Although it was warm for December, I couldn’t help but shiver as the whitetail’s rack grew wider with each step closer. At 130 yards, I battled through buck fever and touched off a shot.
The deer dropped in its tracks. I quickly gathered my gear and set off to claim one of my biggest bucks ever. When I got to the deer I was stunned to find that it was missing something; lying just a couple feet away was half of his rack.
A whitetail shedding in December isn’t unheard of, but it’s not common either. Most deer across the Midwest drop their antlers between January and March, which is why I considered this buck an outlier. My dad witnessed something similar a few days later, though. While hunting with an antlerless tag, he unknowingly shot a buck that had already lost its headgear.
All of a sudden, my buck didn’t seem like an anomaly.
That night I put out a call to the hunters of Instagram, asking if anyone else was noticing bucks shedding early this season. Within an hour, I had dozens of anecdotal reports coming from sportsmen across the country.
“My top two bucks in southeastern Michigan have already shed.”
“Last weekend in Virginia there were multiple guys who thought they were shooting does, only to find out that they were shed bucks.”
“I’ve already picked up four fresh sheds in Arkansas.”
Early drops seemed to be most prevalent in the region from Ohio to New York. Among the folks reaching out included Beau Martonik of Pennsylvania. As of last week, he and his dad had already picked up 10 sheds with little effort.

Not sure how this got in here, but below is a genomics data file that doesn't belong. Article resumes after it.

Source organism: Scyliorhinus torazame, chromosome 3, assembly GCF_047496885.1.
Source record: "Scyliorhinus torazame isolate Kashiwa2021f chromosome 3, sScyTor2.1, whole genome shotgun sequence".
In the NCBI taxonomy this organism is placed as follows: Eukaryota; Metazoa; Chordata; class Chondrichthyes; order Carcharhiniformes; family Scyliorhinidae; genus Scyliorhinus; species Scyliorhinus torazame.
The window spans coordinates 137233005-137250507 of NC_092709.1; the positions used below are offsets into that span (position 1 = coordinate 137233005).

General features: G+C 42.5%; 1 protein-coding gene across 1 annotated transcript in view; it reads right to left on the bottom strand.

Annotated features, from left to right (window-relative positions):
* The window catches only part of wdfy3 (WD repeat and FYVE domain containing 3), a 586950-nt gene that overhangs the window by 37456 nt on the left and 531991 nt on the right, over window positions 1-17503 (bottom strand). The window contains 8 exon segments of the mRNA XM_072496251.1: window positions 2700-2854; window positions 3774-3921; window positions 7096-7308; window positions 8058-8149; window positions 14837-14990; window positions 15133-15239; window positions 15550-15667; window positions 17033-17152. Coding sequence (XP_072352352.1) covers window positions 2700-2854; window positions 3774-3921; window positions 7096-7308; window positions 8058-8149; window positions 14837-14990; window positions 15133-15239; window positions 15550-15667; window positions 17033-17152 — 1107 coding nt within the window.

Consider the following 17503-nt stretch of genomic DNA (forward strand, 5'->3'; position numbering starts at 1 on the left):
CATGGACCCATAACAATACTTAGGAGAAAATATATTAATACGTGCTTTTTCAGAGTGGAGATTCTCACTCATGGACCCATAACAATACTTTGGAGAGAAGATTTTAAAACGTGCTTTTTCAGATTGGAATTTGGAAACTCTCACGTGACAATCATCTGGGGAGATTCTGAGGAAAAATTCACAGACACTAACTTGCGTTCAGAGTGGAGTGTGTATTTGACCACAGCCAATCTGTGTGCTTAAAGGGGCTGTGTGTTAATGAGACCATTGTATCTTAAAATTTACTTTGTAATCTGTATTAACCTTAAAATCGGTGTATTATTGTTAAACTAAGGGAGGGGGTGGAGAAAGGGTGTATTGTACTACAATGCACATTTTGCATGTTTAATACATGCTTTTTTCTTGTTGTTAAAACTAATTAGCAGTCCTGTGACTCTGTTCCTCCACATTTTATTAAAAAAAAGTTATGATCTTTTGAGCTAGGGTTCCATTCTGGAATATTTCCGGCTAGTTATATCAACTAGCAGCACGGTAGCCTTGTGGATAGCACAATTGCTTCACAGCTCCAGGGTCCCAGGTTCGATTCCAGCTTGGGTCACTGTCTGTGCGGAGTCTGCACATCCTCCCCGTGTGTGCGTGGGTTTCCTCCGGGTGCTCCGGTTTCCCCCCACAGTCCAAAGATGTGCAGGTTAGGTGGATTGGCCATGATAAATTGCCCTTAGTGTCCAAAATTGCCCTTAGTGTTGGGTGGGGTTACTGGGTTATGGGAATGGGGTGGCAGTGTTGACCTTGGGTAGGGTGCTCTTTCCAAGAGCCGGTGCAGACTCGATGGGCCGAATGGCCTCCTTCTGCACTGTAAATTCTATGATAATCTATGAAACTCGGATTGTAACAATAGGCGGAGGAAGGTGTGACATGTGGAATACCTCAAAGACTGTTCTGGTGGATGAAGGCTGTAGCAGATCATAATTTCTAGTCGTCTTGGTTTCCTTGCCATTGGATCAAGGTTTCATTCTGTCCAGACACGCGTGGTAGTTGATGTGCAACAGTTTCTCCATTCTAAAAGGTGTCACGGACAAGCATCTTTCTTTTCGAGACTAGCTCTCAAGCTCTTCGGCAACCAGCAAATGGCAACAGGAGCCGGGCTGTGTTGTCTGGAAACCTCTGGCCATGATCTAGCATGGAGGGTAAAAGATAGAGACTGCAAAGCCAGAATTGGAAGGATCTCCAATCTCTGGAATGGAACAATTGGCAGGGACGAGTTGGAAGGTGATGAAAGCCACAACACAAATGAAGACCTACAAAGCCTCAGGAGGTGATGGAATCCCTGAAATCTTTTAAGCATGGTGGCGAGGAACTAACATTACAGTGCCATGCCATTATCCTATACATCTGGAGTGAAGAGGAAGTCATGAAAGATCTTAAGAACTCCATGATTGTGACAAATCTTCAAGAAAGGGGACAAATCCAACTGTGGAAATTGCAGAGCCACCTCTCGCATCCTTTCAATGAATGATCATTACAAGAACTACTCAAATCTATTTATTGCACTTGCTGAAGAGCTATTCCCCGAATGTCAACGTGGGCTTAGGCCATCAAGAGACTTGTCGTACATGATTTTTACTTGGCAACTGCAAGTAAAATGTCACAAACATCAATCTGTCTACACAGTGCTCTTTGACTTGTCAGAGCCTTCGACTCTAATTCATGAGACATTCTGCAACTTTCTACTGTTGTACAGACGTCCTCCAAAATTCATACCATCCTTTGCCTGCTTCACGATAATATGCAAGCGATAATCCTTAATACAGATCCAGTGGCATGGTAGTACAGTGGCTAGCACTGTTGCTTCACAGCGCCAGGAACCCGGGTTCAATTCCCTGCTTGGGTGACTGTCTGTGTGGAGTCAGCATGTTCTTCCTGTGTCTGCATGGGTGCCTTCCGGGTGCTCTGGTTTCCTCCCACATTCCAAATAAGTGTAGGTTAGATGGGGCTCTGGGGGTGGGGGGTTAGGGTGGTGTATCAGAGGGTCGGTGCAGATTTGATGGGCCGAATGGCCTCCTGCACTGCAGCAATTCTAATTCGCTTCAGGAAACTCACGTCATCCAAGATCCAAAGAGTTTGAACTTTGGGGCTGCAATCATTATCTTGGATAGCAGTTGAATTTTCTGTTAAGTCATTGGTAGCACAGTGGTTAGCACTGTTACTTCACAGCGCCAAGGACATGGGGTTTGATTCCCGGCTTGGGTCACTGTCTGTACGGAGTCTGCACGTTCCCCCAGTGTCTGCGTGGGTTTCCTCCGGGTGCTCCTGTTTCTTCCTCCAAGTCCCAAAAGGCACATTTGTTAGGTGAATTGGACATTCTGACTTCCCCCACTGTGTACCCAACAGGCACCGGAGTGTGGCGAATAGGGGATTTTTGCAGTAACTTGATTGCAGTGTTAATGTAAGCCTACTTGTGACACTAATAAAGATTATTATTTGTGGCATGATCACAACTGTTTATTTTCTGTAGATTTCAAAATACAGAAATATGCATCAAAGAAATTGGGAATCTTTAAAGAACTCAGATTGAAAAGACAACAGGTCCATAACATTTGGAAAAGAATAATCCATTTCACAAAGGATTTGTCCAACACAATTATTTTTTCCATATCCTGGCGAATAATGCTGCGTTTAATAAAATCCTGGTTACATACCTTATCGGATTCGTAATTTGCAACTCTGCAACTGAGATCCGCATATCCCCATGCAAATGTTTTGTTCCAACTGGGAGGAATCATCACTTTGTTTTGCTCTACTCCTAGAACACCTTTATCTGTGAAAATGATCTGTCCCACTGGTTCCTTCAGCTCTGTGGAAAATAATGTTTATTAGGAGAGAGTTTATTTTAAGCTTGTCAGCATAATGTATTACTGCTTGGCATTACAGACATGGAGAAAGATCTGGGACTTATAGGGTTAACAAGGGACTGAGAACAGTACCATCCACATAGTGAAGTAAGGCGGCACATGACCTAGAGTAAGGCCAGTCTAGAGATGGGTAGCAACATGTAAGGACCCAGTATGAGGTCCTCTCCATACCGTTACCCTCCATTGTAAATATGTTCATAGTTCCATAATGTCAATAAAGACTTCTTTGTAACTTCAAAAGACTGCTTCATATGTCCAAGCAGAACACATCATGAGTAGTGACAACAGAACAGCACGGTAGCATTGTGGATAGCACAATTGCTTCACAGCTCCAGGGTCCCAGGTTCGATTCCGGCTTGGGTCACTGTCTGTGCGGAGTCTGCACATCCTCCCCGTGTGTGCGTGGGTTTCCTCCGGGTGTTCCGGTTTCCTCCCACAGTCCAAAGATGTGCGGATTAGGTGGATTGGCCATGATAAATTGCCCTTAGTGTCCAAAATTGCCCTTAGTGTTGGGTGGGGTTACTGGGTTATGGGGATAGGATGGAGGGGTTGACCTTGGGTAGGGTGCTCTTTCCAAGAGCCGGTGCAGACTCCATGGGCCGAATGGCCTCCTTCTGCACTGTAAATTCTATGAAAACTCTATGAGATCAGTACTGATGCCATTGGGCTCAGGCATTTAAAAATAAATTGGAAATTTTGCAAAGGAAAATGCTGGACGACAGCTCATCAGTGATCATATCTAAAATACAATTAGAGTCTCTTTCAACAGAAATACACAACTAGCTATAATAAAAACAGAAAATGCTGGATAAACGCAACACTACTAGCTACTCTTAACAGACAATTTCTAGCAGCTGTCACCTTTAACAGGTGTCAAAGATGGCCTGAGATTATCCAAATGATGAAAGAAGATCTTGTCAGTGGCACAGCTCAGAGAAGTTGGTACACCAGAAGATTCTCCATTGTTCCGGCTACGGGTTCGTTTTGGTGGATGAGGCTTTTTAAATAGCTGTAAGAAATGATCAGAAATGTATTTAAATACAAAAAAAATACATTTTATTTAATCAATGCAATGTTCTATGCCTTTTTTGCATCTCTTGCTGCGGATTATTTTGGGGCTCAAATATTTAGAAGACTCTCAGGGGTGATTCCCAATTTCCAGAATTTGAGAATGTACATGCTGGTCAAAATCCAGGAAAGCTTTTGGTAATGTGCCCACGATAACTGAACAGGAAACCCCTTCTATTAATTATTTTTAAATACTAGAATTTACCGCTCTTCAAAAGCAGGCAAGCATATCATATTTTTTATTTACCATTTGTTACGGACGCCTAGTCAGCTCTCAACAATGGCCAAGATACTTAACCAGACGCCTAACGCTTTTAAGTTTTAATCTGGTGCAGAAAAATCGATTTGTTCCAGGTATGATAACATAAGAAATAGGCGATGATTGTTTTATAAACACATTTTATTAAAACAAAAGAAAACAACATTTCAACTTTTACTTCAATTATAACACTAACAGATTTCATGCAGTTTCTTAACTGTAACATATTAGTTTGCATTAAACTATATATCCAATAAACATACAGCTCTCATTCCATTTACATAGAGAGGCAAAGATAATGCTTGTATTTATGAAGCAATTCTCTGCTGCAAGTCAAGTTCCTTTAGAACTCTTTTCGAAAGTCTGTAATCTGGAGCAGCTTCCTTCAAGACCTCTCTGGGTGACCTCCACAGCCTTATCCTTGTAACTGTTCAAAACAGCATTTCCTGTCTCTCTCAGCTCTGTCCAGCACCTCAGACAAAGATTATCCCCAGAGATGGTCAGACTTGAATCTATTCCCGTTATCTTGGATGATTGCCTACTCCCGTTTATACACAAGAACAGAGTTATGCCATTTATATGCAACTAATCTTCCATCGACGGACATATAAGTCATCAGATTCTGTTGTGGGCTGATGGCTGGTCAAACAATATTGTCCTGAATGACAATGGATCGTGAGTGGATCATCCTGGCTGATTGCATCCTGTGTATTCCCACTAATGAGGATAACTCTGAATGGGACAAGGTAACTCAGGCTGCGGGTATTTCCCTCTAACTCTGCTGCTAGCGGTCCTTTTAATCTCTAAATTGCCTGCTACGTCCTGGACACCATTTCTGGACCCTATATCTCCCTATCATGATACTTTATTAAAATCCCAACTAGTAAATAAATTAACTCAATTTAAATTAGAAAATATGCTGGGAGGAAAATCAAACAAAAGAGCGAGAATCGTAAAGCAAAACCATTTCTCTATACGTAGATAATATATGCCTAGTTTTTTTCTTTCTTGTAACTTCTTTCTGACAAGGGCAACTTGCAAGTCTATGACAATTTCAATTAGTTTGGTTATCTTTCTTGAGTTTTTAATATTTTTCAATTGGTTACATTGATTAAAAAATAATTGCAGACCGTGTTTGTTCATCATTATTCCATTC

“My uncle shot a buck on gun opener that had both antlers pop off,” Martonik said. “Although we began finding sheds in early December, it really escalated towards the end of the month. Now we’ve found nearly a dozen antlers just from walking powerlines where deer have been feeding. Sheds are never this abundant this early.”
Others from the Keystone State echoed Beau’s report, sending pictures of fresh sheds and bucks with open pedicles.
With this evidence piling up, I reached out to Kip Adams, the Quality Deer Management Association’s director of conservation. Adams is a certified wildlife biologist who also happens to call Pennsylvania home.
“I’ve had a ton of reports of bucks shedding early in the area,” said Adams. “Although we get hunters contacting us about whitetails dropping early every year, 2018 has been on another level.”
To better understand why this might be, Adams directed me to some literature on the antler cycle. Understanding the growth, mineralization and casting process might explain this December phenomenon.
The entire antler cycle is largely controlled by hormones and regulated by photoperiod. Antlers generally grow during spring and summer and mineralize in August and September. Imagine whitetail testosterone levels are a bell curve that has early November as the climax, with July and January at the far ends of the spectrum. When testosterone levels hit the bottom of the bell curve in winter, a special type of bone cell called osteoclasts end the antler cycle.